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horizontal beams

When the first and last notes of a beamed group are on the same staff degree, the beam is always horizontal, as follows:

horzontal beams - example 1

However, under the following circumstances note groups beginning and ending on different staff degrees customarily bear horizontal beams as well.

1.
a group of three or more notes in which all of the notes are
on the same staff degree except the first or last one,
provided the different note is furthest from the beam

horzontal beams - example 2

Note that if the different note is closest to the beam, the beam should slant.

horzontal beams - example 3

Therefore:

horzontal beams - example 4

2.
the note group is composed of a repeated pattern

horzontal beams - example 5

3.
the inner notes are below the imaginary line above the first and last notes

horzontal beams - example 6

 

This can generally be achieved in SIBELIUS by going to Engraving Rules > Beams and Stems > Beam Positions, selecting “Optical beam positions” and changing the setting for “Horizontal if middle notes intrude by” to 0.5 space.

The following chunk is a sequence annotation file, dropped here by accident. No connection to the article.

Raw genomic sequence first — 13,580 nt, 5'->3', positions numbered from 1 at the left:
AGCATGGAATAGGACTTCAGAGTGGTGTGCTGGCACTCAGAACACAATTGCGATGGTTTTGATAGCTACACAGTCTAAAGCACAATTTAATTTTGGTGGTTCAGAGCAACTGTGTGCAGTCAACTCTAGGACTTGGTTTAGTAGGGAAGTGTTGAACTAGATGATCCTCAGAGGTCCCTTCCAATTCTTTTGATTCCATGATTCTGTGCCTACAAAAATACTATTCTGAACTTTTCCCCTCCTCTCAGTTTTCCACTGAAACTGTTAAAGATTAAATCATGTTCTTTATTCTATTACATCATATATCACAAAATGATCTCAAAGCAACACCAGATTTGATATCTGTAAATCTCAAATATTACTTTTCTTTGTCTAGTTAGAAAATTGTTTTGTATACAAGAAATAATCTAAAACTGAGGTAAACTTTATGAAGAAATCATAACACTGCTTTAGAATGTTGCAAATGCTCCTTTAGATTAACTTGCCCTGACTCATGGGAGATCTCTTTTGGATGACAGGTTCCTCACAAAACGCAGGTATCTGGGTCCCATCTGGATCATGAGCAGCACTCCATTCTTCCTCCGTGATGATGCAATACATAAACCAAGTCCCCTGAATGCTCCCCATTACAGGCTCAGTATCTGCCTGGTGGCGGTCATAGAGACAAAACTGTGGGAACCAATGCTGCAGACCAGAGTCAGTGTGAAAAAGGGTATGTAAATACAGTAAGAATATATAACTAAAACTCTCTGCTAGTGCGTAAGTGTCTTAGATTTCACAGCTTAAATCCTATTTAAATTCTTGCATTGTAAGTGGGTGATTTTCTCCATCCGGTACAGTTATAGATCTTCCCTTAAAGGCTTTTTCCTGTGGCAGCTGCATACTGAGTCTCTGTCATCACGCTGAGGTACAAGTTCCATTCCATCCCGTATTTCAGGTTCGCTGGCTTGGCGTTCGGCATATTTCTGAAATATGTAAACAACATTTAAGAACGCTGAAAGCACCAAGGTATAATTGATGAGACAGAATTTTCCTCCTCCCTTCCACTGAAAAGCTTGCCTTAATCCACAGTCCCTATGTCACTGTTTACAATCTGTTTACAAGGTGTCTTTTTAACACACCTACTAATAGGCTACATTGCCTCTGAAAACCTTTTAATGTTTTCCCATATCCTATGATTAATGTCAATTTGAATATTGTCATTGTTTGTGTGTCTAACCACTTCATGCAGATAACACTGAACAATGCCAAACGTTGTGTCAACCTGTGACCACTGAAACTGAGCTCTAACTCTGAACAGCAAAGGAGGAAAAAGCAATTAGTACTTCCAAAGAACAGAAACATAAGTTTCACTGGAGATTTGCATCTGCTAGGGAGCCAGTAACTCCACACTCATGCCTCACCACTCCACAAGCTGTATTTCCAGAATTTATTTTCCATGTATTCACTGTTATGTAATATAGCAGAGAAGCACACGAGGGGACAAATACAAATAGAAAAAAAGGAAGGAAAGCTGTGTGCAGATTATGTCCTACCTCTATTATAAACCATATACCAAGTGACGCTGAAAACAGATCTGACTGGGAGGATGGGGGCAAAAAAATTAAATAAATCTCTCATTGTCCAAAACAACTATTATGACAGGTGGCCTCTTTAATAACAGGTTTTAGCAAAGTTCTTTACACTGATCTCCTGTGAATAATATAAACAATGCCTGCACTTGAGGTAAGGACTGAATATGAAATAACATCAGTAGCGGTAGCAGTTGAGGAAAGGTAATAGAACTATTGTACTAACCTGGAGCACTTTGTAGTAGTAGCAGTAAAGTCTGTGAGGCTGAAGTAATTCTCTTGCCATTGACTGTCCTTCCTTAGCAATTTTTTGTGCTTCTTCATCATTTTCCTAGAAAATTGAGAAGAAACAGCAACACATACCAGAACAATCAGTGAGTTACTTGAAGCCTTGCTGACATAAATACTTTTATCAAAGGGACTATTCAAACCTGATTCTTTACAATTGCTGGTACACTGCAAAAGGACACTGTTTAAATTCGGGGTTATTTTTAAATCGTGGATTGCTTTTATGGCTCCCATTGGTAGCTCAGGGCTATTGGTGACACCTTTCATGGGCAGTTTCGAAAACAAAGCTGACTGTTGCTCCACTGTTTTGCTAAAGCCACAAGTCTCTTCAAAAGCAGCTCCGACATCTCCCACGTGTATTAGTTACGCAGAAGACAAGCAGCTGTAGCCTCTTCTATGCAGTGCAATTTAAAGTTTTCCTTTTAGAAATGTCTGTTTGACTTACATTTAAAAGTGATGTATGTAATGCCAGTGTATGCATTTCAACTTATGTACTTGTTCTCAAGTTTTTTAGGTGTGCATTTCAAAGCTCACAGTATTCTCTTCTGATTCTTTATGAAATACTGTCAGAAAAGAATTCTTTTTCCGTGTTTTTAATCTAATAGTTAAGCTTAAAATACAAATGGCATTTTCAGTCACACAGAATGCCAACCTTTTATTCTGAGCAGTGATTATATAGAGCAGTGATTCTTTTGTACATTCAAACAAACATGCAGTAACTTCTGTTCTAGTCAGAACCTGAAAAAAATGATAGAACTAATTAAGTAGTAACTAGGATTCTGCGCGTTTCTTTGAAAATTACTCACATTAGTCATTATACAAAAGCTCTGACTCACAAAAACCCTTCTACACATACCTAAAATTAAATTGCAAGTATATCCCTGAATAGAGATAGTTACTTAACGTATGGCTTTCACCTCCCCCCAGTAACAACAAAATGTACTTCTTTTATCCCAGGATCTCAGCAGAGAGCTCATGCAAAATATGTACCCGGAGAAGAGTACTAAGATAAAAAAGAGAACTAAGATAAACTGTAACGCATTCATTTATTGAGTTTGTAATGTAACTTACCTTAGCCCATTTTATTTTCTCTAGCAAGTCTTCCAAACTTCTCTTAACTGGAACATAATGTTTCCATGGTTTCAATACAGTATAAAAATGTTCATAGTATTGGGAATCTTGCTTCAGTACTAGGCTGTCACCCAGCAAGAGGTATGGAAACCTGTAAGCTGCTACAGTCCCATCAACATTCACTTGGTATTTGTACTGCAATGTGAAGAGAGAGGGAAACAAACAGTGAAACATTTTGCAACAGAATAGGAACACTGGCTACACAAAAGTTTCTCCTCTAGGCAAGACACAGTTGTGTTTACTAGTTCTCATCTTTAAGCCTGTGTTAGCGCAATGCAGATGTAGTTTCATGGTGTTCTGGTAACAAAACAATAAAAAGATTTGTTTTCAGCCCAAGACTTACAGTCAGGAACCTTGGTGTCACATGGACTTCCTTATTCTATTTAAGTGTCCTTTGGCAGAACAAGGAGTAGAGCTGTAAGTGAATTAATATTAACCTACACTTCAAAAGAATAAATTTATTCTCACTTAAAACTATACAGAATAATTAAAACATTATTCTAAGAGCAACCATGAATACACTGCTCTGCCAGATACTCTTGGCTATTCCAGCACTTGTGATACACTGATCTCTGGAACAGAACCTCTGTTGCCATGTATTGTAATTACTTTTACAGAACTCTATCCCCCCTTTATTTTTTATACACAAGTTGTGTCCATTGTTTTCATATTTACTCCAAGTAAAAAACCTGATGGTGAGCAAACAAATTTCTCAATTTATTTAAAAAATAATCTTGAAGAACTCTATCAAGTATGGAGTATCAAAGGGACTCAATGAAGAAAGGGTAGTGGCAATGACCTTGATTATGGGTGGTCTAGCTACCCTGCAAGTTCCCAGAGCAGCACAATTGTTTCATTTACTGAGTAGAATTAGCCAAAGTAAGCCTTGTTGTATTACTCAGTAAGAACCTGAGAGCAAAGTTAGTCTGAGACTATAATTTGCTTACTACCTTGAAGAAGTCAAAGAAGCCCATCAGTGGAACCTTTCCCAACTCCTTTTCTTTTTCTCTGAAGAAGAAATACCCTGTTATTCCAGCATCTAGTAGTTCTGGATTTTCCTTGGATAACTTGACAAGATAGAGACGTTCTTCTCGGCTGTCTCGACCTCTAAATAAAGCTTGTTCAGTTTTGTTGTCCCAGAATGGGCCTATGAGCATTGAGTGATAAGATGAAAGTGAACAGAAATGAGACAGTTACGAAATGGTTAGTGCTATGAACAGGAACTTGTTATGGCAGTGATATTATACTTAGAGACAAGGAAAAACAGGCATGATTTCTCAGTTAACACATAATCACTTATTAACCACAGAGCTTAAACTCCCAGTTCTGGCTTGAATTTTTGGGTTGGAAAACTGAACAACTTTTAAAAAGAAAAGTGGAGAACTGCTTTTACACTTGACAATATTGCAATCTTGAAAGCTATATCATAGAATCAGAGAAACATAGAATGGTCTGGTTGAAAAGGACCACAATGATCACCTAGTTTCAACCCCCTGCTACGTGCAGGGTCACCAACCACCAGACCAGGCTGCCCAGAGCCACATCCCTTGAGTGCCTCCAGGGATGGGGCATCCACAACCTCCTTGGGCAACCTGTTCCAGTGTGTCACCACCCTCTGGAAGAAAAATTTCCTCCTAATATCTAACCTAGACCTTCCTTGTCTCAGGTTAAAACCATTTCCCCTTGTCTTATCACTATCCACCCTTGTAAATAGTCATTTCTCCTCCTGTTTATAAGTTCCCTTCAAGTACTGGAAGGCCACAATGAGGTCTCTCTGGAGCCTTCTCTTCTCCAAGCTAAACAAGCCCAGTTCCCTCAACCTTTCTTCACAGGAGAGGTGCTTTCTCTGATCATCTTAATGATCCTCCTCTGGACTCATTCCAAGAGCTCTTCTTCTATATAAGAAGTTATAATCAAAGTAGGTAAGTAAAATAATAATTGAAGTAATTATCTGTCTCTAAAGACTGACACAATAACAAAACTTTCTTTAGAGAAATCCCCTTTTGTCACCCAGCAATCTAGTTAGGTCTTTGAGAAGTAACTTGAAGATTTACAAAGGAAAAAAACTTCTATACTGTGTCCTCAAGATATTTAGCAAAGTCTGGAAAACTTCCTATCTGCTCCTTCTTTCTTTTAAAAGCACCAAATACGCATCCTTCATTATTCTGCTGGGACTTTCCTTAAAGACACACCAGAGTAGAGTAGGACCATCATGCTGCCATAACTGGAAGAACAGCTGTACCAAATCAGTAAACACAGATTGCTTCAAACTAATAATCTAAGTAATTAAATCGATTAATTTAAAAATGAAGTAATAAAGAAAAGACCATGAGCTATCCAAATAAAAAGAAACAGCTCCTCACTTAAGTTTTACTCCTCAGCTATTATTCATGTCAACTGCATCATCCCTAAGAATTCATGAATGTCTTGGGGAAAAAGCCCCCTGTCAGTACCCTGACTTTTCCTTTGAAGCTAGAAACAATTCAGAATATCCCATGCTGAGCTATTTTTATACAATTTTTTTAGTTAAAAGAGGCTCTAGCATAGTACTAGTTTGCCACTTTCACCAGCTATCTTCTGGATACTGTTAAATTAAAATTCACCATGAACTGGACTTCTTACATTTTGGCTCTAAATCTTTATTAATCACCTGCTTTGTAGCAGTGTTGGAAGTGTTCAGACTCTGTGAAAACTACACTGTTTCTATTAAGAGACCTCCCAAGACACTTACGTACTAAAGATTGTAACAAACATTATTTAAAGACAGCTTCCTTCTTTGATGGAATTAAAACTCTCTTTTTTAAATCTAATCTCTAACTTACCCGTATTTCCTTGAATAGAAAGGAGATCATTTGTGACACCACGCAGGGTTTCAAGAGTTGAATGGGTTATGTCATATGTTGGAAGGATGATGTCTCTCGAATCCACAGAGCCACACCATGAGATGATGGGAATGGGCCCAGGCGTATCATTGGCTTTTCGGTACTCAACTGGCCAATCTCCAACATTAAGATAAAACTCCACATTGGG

In FINALE, go to Document Options > Beams > Beaming Style and select "Flatten Beams based on Standard Note”.


This having been said, in very repetitive music you might consider making all beams horizontal. In other words to do might want to do this:

horzontal beams - example 2

instead of this:

horzontal beams - example 2

 

To obtain this result in SIBELIUS, go to Engraving Rules > Beams and Stems > Beam Positions and set all of the “Default slants per interval” to 0.

In FINALE, go to Document Options > Beams > Beaming Style and select "Flatten All Beams”.


For further information on this issue see:

Gould, Elaine. Behind Bars. London: Faber Music Ltd, 2011 — pages 22 & 23

Ross, Ted. Teach Yourself the Art of Music Engraving & Processing, 3rd edition. Miami Beach, FL: Hansen Books, 1987 — Chapter III, section 6

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© 2016 by Diana Greene-Sangaré. All rights reserved.
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